(From the Bird's Nest is a series of opinion pieces.  They do not necessarily reflect the position of ESPN1420 or Townsquare Media.)

It’s been a long time since I took journalism courses.

But whether it be 80’s journalism, 90’s journalism or today’s journalism, there are basic rules that have never changed.

Get the facts.  Confirm the facts through proper sources.  Credit sources, especially if they are public to begin with.

And, if you’re going to write opinion pieces, make sure you have your facts straight.  Otherwise, it’s another example of “fake news.”

In the latest issue of The Vermilion, the University’s on campus publication, an opinion piece was written by Sports Editor Lachelle Smith.  In it, she maintains student tailgating was moved from the Bourgeois Hall area back to the east side of Cajun Field without consulting the student body.  She suggests, based on some social media comments, that the majority of students feel that way.

There’s only one problem.  Not all of her information is accurate.  In fact, most of the basis of her article is based on things that just aren’t true.

“Without any consideration or input from students, the tailgate location was moved for the 2019 season.”

According to Patrick Crawford, Assistant Athletic Director for Communications and Digital Strategy, the statement is “categorically false.”  Crawford says regardless of Smith’s opinion which disagrees with the decision made by the Student Government Association with input from the University Program Council, to suggest there was no input from students is “not accurate by any stretch.”  Students were sent a survey via email.

“Many students took their dissatisfaction to social media”

While that may be accurate, we’ll never know for sure because Smith does not attribute any of the complaints to anyone.  That basically makes these anonymous quotes.  And, it doesn’t matter if it’s on social media…you have to credit a public source of information.  Social media may have changed how people communicate.  The basic tenets of good journalism have not changed.  Someone said it.  Attribute it to the source.

“The decision was made solely by people that are not students, but seem to feel inclined to know exactly what students want.”

Again, not true.  Disagree with the decision if you want to, but to suggest the decision was made solely by people who aren’t students simply isn’t true.  In fact, Crawford says a survey was sent to every student email.

Another question arises:  What do the students really think?

Smith used the adage "it's on the internet, so it must be true."

DJ Digital is the brand manager for Hot 107.9.  He was the DJ for tailgating a year ago.

"The general consensus I got last year was the students were upset they were so far from the stadium.  I think there were things they liked, but they didn't understand why they weren't closer to the stadium."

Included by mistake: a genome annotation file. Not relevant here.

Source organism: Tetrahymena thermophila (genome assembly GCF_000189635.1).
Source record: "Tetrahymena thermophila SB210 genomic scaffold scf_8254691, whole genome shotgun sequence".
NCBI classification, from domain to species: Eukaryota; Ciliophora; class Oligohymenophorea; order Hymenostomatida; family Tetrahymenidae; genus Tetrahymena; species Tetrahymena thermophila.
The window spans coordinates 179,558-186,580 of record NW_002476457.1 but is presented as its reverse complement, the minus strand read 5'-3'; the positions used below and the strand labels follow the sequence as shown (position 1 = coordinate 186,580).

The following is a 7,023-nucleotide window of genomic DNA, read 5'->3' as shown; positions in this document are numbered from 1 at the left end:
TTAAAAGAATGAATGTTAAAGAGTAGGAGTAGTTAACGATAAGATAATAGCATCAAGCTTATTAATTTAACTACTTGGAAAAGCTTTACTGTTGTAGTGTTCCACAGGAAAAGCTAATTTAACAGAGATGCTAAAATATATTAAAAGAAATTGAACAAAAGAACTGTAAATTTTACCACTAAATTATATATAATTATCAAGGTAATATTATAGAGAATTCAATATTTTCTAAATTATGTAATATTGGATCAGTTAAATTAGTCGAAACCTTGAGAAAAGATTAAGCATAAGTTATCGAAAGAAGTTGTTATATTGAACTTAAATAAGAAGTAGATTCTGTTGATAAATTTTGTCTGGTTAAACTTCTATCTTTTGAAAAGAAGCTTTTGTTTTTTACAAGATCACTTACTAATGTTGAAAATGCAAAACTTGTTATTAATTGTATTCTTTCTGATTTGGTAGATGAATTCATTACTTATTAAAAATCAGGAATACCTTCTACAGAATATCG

Because of that, student attendance plummeted as the season went on.  Crawford says student attendance dipped to below 1,000 for the last two home games.  In contrast, student attendance for the home opener with Liberty drew more than 3,100 students.  this contradicts Smith's statement "It looks as though the decision to relocate is not improving student attendance."

Those numbers would seem to indicate those disgruntled people on social media that Smith used as her basis for the article are part of a vocal minority.  A simple phone call to someone in athletics would have allowed Smith to write a factual piece.

Smith also suggests complaints would indicate there needs to be some revamping of the cheerleaders "do more than the regular cheer" and for the band to "play more songs than the traditional...something modern and hype."  Smith goes on to quote (another) anonymous tweet "The music is boring and catered to families instead of college students."

Okay, let me see if I have this right.  The athletic department moved tailgating back to the east side of Cajun Field because students weren't happy.  They slashed concession prices for students.  They started a loyalty program by which students could win prizes by downloading an app that would keep track of their attendance at all sports.  And, of course, students are admitted to the game free of charge.

But now they have to be in charge of the band and the cheerleaders too?  The "it's all about me" generation has reached new heights.

The athletic department has done its job.  And, they are open to more suggestions.  It's now up to the students to take responsibility for support of their fellow students on game day.

And it's time for on campus journalists to get their facts straight.   It is also time for their bosses to make sure the stories are fit to print.



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